Adrian Morley
                    Horrie Hastings
                    Jason Lowrie
                    Gavin Miller

                    Comment


                    • #70
                      Originally posted by Thirteen View Post
                      Is a big man who takeís on another big man tough?
                      Is a big man who takes on a little man tough?
                      Is a little man who take on a bigger man tough?
                      Is a little man who takes on a little man tough?

                      Comment


                      • #71
                        Originally posted by Mickie Lane View Post

                        Is a little man who takes on a little man tough?
                        It depends
                        I love porcelain hand dryers.

                        Comment


                        • #72
                          Originally posted by bondi paul View Post

                          Tony Mundine was middle weight champ during the playing days of Malcolm Reilly who was skilful but a cheap short artist. I saw Bunny Reilly clean up the Pom on the SCG cricket pitch in a copy book tackle that resulted in Reilly leaving the field. I pay homage to Billy Todd the Aussie welterweight champ from the 50s for giving it to the Pom.
                          Yeah wasn't sure if it was middleweight or welterweight,my father used to knock around a bit with Billy and he told me that story about 35 years ago so my memory wasn't crystal clear.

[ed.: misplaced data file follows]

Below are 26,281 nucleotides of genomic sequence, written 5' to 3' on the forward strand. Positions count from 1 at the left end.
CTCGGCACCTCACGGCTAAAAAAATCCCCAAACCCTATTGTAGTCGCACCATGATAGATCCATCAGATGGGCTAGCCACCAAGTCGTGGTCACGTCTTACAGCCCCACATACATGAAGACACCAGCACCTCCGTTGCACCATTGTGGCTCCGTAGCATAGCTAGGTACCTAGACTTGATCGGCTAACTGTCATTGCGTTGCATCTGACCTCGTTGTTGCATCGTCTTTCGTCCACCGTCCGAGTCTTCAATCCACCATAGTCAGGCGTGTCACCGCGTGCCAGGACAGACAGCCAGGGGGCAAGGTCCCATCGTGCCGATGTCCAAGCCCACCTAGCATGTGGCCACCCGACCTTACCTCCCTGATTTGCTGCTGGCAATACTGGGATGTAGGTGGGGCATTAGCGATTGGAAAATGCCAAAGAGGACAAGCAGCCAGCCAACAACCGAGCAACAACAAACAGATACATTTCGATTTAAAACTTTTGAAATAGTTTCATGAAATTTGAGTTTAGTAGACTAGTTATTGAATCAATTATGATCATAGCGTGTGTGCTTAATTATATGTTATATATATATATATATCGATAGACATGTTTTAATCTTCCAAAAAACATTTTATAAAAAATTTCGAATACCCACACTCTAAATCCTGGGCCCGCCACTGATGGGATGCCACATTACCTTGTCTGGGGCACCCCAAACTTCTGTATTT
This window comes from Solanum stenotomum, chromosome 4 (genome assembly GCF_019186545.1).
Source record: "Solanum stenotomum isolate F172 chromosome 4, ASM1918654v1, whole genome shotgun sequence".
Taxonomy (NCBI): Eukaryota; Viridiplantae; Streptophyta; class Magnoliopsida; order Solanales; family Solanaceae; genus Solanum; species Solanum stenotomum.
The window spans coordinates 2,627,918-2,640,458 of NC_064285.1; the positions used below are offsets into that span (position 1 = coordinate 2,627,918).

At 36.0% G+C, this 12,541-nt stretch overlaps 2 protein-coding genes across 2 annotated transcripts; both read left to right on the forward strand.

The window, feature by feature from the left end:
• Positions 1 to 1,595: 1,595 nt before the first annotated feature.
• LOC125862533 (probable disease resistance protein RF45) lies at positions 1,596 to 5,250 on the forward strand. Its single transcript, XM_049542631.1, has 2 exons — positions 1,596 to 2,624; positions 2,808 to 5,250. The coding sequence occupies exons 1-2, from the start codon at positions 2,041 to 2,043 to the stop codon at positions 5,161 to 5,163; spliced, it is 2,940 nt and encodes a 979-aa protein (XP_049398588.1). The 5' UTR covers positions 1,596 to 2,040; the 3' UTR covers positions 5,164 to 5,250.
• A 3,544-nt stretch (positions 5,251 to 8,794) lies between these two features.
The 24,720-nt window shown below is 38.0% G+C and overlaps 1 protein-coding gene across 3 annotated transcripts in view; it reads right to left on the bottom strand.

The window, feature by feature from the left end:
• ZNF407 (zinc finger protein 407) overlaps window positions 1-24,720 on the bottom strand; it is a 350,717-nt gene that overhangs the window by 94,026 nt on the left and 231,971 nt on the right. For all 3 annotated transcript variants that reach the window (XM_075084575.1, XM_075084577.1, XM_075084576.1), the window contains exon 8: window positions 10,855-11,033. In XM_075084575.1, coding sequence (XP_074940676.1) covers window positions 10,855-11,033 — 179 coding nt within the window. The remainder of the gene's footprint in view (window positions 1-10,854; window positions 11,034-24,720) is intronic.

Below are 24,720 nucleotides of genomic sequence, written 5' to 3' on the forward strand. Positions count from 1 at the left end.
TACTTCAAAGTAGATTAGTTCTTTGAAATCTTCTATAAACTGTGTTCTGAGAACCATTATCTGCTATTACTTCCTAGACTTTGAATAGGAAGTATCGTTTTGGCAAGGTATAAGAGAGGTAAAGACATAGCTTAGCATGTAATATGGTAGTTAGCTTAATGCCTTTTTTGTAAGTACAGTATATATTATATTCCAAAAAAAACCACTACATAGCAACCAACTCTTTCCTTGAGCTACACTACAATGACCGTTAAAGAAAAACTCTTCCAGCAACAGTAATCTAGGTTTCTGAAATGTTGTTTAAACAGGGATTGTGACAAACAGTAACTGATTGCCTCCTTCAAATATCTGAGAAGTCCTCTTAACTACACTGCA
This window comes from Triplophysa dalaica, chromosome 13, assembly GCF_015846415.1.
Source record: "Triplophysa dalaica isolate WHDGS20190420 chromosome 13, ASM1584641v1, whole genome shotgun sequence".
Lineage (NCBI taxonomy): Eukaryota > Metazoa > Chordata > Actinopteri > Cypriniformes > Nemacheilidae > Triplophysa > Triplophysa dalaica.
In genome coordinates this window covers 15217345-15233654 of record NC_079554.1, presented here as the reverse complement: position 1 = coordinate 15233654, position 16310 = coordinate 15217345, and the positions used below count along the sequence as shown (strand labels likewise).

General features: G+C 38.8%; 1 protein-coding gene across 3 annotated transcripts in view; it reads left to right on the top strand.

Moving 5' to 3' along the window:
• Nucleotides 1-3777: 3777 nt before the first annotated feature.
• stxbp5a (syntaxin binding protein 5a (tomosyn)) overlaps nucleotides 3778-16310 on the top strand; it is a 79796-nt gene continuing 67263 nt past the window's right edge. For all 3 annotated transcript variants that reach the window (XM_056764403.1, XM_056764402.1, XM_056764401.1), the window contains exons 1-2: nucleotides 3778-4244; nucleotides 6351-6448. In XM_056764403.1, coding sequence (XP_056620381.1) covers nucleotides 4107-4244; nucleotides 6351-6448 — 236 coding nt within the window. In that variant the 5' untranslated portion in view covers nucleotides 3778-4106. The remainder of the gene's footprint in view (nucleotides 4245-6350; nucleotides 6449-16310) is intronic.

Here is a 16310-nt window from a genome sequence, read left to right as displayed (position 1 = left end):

Comment


                          • #73
                            Originally posted by Insider View Post

                            Yeah wasn't sure if it was middleweight or welterweight,my father used to knock around a bit with Billy and he told me that story about 35 years ago so my memory wasn't crystal clear.
                            Up Easts.

                            Comment


                            • #74
                              Originally posted by Louis N View Post

                              Louis began a South African rugby player. Due to apartheid and him being of mixed race, he couldn't represent his country. Instead South Africa also had a representative team of coloured stars, which he was part of. They would play the national team and other teams. Louis was spotted by a Leeds rugby league talent scout and they signed him to a contract. He would have been playing for Leeds in the early sixties and probably alongside Aussies like Ken Thornett. He was a second rower.

                              He wanted to come to Australia at some stage and word had got around about his talent and toughness, something 60's Easts had little of. He joined in 1967, the same year that Jack Gibson took over the coaching. I first saw him play against Wests at Pratten Park. They had legendary tough guys like Noel Kelly, Peter Dimond, Dennis Meaney etc I was near the sidelines and I heard this thud from a body clash and one of West's tough guys hit the deck.

                              I knew it was Neumann involved as I saw his arm and shoulder go in hard. They ended up taking the Wests guy off. From memory we won that game and neither Kelly or Dimond etc went anywhere near Neumann. His hit was legit. Louis wasn't a big guy. Similar to Ronnie Coote only a little more solid. I used to hang around training sessions at the SCG 2 back then and I saw his muscular build. Natural and rock hard. He quickly became the Roosters hard man in a minuscule pack that played well above their weight every week.